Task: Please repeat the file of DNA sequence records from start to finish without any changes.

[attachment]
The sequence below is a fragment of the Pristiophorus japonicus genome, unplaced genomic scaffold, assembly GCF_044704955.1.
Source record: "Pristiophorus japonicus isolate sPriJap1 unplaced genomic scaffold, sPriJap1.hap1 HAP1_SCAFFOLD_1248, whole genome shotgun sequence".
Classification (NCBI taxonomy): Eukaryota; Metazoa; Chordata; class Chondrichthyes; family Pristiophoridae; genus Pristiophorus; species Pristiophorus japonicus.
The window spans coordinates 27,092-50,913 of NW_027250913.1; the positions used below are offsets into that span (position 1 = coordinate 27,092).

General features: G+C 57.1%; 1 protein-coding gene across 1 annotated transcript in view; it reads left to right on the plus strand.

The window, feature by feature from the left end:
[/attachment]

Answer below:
The sequence below is a fragment of the Pristiophorus japonicus genome, unplaced genomic scaffold, assembly GCF_044704955.1.
Source record: "Pristiophorus japonicus isolate sPriJap1 unplaced genomic scaffold, sPriJap1.hap1 HAP1_SCAFFOLD_1248, whole genome shotgun sequence".
Classification (NCBI taxonomy): Eukaryota; Metazoa; Chordata; class Chondrichthyes; family Pristiophoridae; genus Pristiophorus; species Pristiophorus japonicus.
The window spans coordinates 27,092-50,913 of NW_027250913.1; the positions used below are offsets into that span (position 1 = coordinate 27,092).

General features: G+C 57.1%; 1 protein-coding gene across 1 annotated transcript in view; it reads left to right on the plus strand.

The window, feature by feature from the left end: